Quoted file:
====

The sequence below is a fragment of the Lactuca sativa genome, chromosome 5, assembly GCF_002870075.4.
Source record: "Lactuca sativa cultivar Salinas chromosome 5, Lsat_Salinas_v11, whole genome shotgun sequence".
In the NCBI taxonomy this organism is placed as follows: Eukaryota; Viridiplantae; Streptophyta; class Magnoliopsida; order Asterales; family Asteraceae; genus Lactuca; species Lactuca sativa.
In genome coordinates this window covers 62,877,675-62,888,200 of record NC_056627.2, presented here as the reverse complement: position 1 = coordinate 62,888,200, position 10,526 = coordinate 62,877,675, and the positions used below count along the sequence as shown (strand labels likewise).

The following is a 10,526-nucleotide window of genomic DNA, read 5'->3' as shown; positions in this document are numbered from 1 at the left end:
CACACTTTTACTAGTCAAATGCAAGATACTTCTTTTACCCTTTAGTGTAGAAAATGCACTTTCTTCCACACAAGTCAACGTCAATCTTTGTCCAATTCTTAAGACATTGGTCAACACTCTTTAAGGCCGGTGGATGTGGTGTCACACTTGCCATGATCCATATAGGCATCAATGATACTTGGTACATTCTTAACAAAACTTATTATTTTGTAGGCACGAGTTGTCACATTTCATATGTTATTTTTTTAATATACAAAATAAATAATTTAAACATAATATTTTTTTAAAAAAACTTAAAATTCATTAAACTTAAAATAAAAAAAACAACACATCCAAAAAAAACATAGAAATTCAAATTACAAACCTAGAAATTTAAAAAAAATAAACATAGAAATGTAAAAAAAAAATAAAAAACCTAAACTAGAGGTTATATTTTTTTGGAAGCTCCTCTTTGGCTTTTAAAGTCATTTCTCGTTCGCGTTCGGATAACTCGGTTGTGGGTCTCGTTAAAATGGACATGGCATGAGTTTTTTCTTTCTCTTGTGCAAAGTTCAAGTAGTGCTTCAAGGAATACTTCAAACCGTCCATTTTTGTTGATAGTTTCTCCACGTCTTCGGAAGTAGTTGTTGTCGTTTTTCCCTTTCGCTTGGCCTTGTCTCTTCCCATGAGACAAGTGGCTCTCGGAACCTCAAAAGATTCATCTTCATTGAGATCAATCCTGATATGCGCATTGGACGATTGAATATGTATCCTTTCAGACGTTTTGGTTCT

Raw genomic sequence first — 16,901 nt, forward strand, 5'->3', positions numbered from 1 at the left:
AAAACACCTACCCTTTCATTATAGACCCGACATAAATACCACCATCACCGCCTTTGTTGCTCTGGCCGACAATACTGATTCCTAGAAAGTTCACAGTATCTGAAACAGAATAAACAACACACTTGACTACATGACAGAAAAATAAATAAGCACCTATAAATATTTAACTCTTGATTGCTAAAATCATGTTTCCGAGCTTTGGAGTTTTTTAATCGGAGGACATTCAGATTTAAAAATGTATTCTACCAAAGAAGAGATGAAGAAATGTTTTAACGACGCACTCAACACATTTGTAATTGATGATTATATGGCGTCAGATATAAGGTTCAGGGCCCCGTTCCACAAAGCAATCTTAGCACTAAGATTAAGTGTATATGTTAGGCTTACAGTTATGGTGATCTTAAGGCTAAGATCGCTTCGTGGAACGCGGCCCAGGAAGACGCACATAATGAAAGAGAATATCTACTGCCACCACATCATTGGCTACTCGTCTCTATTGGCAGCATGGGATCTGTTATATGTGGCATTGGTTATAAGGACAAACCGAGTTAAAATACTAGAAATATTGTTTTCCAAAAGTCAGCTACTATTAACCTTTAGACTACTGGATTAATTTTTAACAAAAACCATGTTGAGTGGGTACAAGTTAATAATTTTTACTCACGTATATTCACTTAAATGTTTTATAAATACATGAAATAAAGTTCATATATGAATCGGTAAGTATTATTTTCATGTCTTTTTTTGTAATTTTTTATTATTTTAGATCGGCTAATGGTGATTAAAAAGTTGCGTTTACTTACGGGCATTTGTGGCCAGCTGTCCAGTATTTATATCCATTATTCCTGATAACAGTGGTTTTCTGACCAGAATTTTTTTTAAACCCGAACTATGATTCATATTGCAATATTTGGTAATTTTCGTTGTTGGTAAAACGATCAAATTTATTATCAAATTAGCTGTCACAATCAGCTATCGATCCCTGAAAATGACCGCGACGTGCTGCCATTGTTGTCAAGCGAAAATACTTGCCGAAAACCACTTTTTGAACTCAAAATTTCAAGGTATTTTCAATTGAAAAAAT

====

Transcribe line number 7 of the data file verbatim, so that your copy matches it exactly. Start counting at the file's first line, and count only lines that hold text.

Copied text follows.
Raw genomic sequence first — 16,901 nt, forward strand, 5'->3', positions numbered from 1 at the left: